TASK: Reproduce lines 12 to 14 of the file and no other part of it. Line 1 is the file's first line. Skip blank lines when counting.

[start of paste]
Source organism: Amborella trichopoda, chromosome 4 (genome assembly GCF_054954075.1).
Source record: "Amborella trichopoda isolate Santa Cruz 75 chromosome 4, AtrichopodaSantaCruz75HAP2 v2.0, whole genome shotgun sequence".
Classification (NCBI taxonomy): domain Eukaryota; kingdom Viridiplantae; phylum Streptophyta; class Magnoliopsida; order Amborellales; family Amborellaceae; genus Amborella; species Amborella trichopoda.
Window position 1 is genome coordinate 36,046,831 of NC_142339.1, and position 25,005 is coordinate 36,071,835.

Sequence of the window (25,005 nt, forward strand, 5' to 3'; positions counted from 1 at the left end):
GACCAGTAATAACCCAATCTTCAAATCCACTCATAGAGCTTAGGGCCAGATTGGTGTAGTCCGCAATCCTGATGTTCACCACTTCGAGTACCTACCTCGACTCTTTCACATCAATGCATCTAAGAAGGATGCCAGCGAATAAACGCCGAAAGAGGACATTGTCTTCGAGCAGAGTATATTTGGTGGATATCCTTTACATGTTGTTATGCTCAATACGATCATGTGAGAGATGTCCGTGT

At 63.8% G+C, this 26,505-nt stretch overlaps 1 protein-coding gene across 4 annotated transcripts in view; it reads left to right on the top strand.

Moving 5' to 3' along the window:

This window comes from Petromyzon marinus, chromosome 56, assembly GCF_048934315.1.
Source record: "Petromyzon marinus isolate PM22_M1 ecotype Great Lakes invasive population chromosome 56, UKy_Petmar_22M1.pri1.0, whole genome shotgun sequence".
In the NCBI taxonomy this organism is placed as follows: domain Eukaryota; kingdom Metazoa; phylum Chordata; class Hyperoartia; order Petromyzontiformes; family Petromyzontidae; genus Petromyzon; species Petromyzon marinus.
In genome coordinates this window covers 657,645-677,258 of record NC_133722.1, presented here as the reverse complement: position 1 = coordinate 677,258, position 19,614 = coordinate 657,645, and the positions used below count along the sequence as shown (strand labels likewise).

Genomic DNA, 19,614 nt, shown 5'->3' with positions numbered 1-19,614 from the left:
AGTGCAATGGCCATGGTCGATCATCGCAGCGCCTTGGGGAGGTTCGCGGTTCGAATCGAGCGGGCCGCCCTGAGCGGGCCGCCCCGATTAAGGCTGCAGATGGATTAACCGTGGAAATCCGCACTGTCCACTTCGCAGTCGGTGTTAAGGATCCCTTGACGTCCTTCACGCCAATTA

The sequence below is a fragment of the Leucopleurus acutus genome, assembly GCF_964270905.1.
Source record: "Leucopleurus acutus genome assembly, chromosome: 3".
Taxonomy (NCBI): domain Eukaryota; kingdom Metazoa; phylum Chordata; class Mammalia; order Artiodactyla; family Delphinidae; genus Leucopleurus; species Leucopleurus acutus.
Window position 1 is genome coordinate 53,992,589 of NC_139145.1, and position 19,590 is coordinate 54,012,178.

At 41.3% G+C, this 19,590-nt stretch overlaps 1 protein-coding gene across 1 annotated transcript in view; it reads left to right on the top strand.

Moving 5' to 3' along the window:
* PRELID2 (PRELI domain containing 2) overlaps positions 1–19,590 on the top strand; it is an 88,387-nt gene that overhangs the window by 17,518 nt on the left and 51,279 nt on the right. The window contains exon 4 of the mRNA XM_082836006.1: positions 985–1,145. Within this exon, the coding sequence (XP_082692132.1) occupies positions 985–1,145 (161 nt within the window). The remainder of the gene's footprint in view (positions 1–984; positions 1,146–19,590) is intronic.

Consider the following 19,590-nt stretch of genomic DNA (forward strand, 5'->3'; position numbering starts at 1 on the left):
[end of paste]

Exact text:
In genome coordinates this window covers 657,645-677,258 of record NC_133722.1, presented here as the reverse complement: position 1 = coordinate 677,258, position 19,614 = coordinate 657,645, and the positions used below count along the sequence as shown (strand labels likewise).

Genomic DNA, 19,614 nt, shown 5'->3' with positions numbered 1-19,614 from the left:
AGTGCAATGGCCATGGTCGATCATCGCAGCGCCTTGGGGAGGTTCGCGGTTCGAATCGAGCGGGCCGCCCTGAGCGGGCCGCCCCGATTAAGGCTGCAGATGGATTAACCGTGGAAATCCGCACTGTCCACTTCGCAGTCGGTGTTAAGGATCCCTTGACGTCCTTCACGCCAATTA